About the Forest
Bridger-Teton National Forest Mission Statement:
The employees of the Bridger-Teton National Forest are dedicated to sound natural resource management. We care for the land by improving and maintaining healthy forests and rangelands, clean air and water, and diverse habitat for fish and wildlife populations. We serve the people by encouraging responsible use of the resources and habitat our Forest provides because we embrace the professional organization that was modeled by our first Chief, Gifford Pinchot.
We strive to be transparent and innovative leaders in natural resource management. We work effectively as a team, committed to timely completion of projects to meet resource and public needs. We value public involvement, we foster partnerships and we are active in our communities. Bridger-Teton National Forest employees respect each other and the public we serve
Bridger-Teton National Forest Vision Statement:
The Bridger-Teton is home to world-class headwaters, wildlife, Wilderness, and wildlands. Providing for year round recreation and sustainable uses, while conserving these values is our legacy.
We are inspired, passionate, and skilled professionals, collectively working to care for the land by engaging communities for the enjoyment and use of future generations
Plant a Tree Program: The Plant-A-Tree program is a way individuals, groups and businesses can have trees planted on the National Forests to memorialize loved ones, commemorate births, weddings, anniversaries, or other special events
General Forest Information
The Bridger-Teton National Forest is 3.4 million acres and is adjacent to both Grand-Teton National Park and the National Elk Refuge. The Bridger-Teton has three nationally dedicated wilderness areas, which include the Bridger Wilderness, the Gros Ventre Wilderness and the Teton Wilderness.
Wildlife on the Bridger-Teton is diverse. Many of Bridger-Teton's visitors wish to view wildlife. The Forest provides habitat for an abundance of species. Summer visitors are likely to see trumpeter swans, sandhill cranes, coyotes, bald eagles, and elk. Other wildlife less visible during the summer become easier to see in winter as they move to lower elevations. Examples of wildlife more visible in winter include moose, mule deer, and bighorn sheep. Although widely known for its large mammals, including grizzly bears, Bridger-Teton also supports over 355 species of birds.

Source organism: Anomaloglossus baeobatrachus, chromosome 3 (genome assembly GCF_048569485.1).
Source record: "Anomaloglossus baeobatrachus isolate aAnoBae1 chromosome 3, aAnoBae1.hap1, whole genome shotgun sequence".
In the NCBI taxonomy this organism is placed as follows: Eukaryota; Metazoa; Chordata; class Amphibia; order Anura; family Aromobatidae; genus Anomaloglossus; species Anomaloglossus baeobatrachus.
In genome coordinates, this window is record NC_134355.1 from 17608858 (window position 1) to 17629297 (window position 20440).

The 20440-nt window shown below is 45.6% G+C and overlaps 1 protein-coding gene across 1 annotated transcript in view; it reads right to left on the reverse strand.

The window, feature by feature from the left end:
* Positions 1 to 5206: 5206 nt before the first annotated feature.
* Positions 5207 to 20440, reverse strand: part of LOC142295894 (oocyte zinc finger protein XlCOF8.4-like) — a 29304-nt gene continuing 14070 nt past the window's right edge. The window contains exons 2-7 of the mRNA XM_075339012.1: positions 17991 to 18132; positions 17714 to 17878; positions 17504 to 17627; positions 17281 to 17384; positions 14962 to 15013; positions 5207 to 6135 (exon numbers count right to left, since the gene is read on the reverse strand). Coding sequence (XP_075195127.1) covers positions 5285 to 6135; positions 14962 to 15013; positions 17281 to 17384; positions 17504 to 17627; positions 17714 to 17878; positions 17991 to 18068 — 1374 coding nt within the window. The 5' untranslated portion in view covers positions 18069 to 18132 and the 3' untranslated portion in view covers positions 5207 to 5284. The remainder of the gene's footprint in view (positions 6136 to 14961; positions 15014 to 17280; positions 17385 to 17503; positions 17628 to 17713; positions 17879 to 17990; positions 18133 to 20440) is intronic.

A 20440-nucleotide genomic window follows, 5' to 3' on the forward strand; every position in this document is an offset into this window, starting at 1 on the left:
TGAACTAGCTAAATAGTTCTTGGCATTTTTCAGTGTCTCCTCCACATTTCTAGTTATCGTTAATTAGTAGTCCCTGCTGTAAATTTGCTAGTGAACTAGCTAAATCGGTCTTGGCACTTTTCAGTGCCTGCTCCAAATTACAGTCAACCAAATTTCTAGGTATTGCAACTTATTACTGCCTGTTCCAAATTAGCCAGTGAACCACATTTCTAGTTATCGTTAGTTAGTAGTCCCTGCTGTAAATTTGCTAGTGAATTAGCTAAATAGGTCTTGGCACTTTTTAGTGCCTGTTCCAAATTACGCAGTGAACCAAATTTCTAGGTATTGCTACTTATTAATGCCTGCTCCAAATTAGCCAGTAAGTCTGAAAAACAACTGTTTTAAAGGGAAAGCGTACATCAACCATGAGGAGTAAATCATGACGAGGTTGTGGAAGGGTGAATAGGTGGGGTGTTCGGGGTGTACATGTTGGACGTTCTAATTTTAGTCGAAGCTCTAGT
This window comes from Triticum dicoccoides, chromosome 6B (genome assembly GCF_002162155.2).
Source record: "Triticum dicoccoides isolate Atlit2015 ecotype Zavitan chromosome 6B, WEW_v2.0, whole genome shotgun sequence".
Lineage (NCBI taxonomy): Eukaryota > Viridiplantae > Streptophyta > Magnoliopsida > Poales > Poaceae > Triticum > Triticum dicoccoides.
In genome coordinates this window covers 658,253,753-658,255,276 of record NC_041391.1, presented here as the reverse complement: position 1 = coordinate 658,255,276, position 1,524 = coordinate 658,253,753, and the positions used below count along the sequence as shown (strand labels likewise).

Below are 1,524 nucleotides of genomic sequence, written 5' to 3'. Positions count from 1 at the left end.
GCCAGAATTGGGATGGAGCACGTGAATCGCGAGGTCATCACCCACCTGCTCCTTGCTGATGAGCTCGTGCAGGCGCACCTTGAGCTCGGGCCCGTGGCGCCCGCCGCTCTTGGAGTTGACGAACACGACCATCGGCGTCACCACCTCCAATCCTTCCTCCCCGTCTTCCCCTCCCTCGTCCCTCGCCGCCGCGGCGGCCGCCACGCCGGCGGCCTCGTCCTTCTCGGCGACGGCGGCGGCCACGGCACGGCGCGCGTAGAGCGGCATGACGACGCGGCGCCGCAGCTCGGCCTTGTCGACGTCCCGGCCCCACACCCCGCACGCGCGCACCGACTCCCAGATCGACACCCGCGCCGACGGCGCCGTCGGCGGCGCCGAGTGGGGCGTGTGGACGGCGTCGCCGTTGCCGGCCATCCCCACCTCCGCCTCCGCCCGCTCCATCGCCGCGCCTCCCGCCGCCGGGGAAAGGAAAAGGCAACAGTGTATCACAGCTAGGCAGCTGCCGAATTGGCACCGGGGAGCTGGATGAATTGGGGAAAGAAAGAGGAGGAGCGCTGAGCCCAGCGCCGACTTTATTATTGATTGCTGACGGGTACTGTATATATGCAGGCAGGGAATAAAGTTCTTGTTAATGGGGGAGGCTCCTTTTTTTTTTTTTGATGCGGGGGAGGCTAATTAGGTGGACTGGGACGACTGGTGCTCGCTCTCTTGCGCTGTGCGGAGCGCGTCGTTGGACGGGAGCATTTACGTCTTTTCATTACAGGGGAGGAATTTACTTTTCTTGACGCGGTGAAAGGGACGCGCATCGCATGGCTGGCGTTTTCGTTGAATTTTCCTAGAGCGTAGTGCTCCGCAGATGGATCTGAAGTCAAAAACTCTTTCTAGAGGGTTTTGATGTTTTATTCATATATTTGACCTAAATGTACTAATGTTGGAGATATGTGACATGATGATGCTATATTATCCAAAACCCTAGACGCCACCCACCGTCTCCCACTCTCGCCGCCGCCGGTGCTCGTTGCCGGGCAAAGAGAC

The GROS VENTRE SLIDE is another natural landmark that visitors to the forest love to see. On June 23, 1925 a one mile wide section of mountain collapsed, damming the Gros Ventre River. Lower Slide Lake formed behind the dam; two years later the dam gave way, flooding the town of Kelly. This unique geologic site is located 18 miles northeast of Jackson. An interpretive trail winds through the area enabling visitors to learn the history and ecology of this massive landslide.
The Bridger-Teton National Forest supports six species of amphibians, six species of reptiles, 74 species of mammals, 355 species of birds and 25 species of fish. Wild animals survive because they have learned where and how to find food, where to rest and sleep in safety, and where to raise their families. Getting too close to wildlife can be dangerous. Observe animals from a distance without disturbing them.
A fed animal is a dead animal. Wild animals should never be fed human food; it is bad for their health. Animals dependent upon handouts can lose their ability to find their own natural food and often die when winter comes and no one feeds them.
Here is a selection of wildlife you may encounter:
These hard working rodents with broad flat tails are famous for building dams and lodges. Look for chewed limbs and tree trunks along streams and their lodges surrounded by water. Beaver trappers were the first Europeans to arrive in Jackson Hole.
These sure-footed animals are found in mountainous rocky areas. Rams have thick curled horns, while ewes have short curved ones. These grayish animals are sometimes mistaken for mountain goats, which are white with slender horns, and not commonly found here. In the winter, sheep can be seen on Miller Butte on the National Elk Refuge and at Sheep Mountain in the summer, among other places.
Commonly referred to as buffalo, bison are a symbol of the West. Bulls can weigh more than a ton and stand six feet tall, whereas cows reach approximately 1000 pounds and five feet in height. Both sexes have permanent horns. While they may look safe to approach, they are not.
Black bears are not always black: a variety of colors may be seen among these bears--cinnamon, black, brown, and beige. The profile of a black bear's nose is straight, and the ears are pointed. Black bears breed in June and July, and cubs are born in the winter den. Black bears may have a litter of one to four cubs, but two is most common. Cubs emerge from the den with their mother in late April or May. Black bears are omnivorous, and feed primarily on plants, berries, small mammals and insects. They are not true hibernators, but go into a deep sleep in the winter. They enter their dens in October or November, and emerge in the spring. Black bears mark trees by clawing them, and can readily climb trees. They are generally solitary. Black bears are less aggressive than grizzly bears, but they may be driven to aggression if threatened, especially a sow with her cubs.